Preview Talk: “The Arts as Collective Intelligence: Learning from the Collaborative Work of the 1960’s-1970’s”Talk

As a preview event for Kyoto Experiment: Kyoto International Performing Arts Festival 2016 Spring (opening March 5th, 2016), a special talk with artists from the official festival program will be held on November 9th.

The upcoming festival will present the work of Trisha Brown, who was a pioneer of postmodern dance in 1960’s America, a movement that transcended conventional notions of dance through its sophisticated experimentation and had a large influence across the performing arts world, including in Europe. In addition to Brown, other contemporary artists like Yvonne Rainer, Merce Cunningham, John Cage, and Robert Rauschenberg collaborated together during this period, and became iconic for the impact they had on their respective artistic fields and society as a whole.

Parallel with these developments overseas, Japanese Butoh pioneers in the 1960’s, led by the likes of Tatsumi Hijikata, created work at places like Hijikata’s rehearsal space, Asbestos Hall, or the Sogetsu Art Center, during a time in which countless other contemporary talents from the worlds of dance, theater, music, cinema, art, photography, literature, and philosophy, gathered and worked across disciplines. These artists included Shuji Terayama, Juro Kara, Genpei Akasegawa, Natsuyuki Nakanishi, Ikuya Kato, Shuzo Takiguchi, Tatsuhiko Shibusawa, Yukio Mishima, and many others.

Looking back at this situation not as a phenomenon specific to the period, but rather from a universal perspective, what were the relationships and connections between people from which this collaborative style of working emerged? Focusing on a different “collaboration” to the kind frequently touted today for mere publicity purposes, we can perhaps see something acutely interlinked with inevitability and the sense of the times.

This talk features two guests who are surely indispensable for such a discussion of this period, Akaji Maro and Yukichi Matsumoto, as well as Toshiki Okada, a more recent artist who has actively created theater work in collaboration with dancers and people from the visual arts. As part of Kyoto Experiment’s goal to be a festival that produces new work with artists from all over the world, the talk will explore themes important to artistic innovation.

Trisha Brown Dance Company, Wall Walk from Set and Reset in Dan Flavin’s Gallery
at the Lenbachhaus in Munich (Germany), July 2014. DAN FLAVIN: UNTITLED (FOR KSENIJA)
© Städtische Galerie im Lenbachhaus und Kunstbau München

Speakers: Toshiki Okada (chelfitsch), Yukichi Matsumoto, Akaji Maro (Dairakudakan)
Moderator: Yusuke Hashimoto (Program Director, Kyoto Experiment)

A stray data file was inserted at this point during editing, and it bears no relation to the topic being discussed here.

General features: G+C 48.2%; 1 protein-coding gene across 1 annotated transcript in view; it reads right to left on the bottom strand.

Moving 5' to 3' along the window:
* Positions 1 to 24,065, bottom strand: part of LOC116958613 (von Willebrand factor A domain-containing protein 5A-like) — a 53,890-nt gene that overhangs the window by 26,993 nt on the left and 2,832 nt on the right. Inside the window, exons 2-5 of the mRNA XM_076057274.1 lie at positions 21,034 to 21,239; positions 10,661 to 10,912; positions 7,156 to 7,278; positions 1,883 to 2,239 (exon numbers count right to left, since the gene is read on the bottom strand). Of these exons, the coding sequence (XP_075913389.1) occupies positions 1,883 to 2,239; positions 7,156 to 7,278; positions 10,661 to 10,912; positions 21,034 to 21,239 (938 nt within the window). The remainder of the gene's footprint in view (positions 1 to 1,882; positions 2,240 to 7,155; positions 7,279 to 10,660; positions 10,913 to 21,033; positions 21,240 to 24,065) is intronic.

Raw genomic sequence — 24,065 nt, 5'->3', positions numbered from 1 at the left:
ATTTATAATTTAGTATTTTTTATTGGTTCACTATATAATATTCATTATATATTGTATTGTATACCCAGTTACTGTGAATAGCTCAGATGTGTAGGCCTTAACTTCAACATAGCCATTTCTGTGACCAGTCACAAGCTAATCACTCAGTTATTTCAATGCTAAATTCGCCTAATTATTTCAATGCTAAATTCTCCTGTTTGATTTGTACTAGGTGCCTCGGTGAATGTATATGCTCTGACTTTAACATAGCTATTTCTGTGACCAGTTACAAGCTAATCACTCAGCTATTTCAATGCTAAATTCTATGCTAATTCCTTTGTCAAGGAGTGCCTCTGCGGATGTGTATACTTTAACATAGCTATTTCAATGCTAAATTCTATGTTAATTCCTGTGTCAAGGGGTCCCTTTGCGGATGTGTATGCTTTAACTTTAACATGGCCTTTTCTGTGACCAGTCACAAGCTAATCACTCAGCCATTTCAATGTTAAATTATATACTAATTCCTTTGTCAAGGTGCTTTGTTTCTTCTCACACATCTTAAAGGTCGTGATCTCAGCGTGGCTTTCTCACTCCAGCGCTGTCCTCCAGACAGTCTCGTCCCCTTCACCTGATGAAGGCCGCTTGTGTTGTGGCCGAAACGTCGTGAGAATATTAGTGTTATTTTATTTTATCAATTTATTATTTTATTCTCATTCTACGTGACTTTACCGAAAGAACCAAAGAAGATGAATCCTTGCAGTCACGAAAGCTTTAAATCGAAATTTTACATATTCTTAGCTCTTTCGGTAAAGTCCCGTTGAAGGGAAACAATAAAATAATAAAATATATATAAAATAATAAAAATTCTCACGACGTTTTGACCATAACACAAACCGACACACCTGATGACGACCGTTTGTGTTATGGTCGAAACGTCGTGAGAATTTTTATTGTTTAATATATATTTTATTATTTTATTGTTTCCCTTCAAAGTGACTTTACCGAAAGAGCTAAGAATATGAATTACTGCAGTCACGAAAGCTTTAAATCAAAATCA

Date: 15:00–16:30 November 9, 2015
Venue: Multi-purpose Hall, Kyoto Art Center
546-2 Yamabushiyama-cho, Nakagyo-ku, Kyoto >>Access
Capacity: 50
Language: Japanese
Admission: Free admission
Reservations: No reservation required
*Live streaming on Ustream (TBC)

Guest Speakers:

Toshiki Okada
Born in Yokohama in 1973, Toshiki Okada founded chelfitsch in 1997. Five Days in March won the 49th Kishida Kunio Drama Award in 2005, while Air-Conditioner was a finalist for the Toyota Choreography Award 2005. His debut novel, The End of the Special Time We Were Allowed (2007), won the 2nd Oe Kenzaburo Award. Since 2012, he has served on the jury for the Kishida Kunio Drama Award. He published his first collection of theater theory in 2013. Five Days in March has been performed in 70 cities around the world. Starting 2016, he will direct work in the repertoire at Münchner Kammerspiele for three seasons.

Yukichi Matsumoto
Born in Kumamoto in 1946, Yukichi Matsumoto leads the theater company Ishinha. He majored in fine art at Osaka Kyoiku University and formed Ishinha in 1970. With the staging of the large-scale outdoor work Shonen-gai (“Boys Town”) in a container yard in Shiodome, Tokyo, he established his original style of theater known as “Jan-Jan Opera”. Since then he has frequently staged work outdoors, such as the “Drifting” series (1999-2002) and the “20th Century Trilogy” (2007-2010). He is the recipient of numerous awards.

Akaji Maro
Born in Nara Prefecture in 1943, Akaji Maro joined Juro Kara’s Situation Theater in 1965, where his work as a chimerical performer embodying Kara’s “Theory of the Privileged Body” had a great influence on 1960’s-70’s theater. Alongside his career as an actor, he started training with Butoh founder Tatsumi Hijikata from 1966. In 1972, he founded Dairakudakan, pioneering a new style of Butoh dance as large-scale spectacle. Under the name Tenpu Tenshiki, he toured Japan, as well as France and America in 1982. In addition to being a Butoh artist, Maro is also an accomplished actor and director working across a wide range of the performing arts. He is the winner of numerous dance and other awards.